Shanghai-Style Steamed Fish


Preparation info

    • Difficulty


Appears in

Balance and Harmony

By Neil Perry

Published 2008

  • About

This is a slightly more robust dish than the ginger and spring onion. Don’t be afraid of the pork and fish mix; it’s a classic because it’s so good and yet so very easy to prepare.


  • 1 × 500–600 g (1 lb 2–5 oz) whole snapper, scaled and cleaned
  • 60 g ( oz) minced (ground) pork
  • 1 small knob of ginger, peeled and cut into julienne
  • 1 tablespoon light soy sauce
  • ½ teaspoon sesame oil
  • zest from half an orange, cut into julienne
  • ¼ teaspoon sea salt
  • 2 dried shiitake mushrooms, soaked in warm water for 30 minutes, stalks removed, finely sliced
  • 1 spring onion (scallion), cut into julienne
  • 3 tablespoons peanut oil


    Pat the fish dry with paper towel and put it on a chopping board. Make three diagonal cuts into the thickest part of the fish, then repeat in the opposite direction to make a diamond pattern — this will help the fish cook more evenly. Turn the fish over and do the same on the other side, then lay the fish in a heatproof bowl that will fit into your steamer basket.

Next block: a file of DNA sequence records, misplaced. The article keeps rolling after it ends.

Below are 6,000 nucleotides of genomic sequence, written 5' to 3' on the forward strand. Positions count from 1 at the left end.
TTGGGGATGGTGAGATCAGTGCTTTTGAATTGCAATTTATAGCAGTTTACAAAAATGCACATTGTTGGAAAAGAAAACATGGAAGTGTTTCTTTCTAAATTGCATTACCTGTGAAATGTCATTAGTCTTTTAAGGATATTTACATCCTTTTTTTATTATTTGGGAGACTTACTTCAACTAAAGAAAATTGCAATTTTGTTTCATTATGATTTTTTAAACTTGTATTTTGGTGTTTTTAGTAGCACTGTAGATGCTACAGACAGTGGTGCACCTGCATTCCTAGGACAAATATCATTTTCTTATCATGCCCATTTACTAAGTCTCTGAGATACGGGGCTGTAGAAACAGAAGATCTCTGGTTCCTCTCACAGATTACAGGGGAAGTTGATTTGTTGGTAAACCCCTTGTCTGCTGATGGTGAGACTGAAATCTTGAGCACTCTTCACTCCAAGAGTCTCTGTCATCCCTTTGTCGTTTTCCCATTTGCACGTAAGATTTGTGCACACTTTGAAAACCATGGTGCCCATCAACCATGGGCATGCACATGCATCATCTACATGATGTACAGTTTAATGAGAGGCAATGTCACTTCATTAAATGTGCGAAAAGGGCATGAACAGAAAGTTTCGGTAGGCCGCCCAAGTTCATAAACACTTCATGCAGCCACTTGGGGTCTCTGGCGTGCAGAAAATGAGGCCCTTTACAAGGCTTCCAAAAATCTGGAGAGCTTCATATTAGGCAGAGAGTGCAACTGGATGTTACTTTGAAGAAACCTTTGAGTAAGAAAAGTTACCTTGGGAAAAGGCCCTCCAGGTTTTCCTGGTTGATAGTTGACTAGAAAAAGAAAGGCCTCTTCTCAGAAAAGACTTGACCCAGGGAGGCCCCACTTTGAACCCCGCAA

Mix together the pork, ginger, soy sauce, sesame oil, orange zest and salt and press evenly over the top of the fish. Sprinkle the mushrooms over the top. Put the bowl in a large bamboo steamer over a pot or a wok of rapidly boiling water, cover with the lid and steam for 10 minutes. The fish should be just setting on the bone — be careful not to overcook it.

    Scatter spring onion over the fish, then heat the peanut oil until just smoking and douse the fish with the hot oil. Bring the sauce ingredients to the boil in a small pot, then pour over the fish to serve.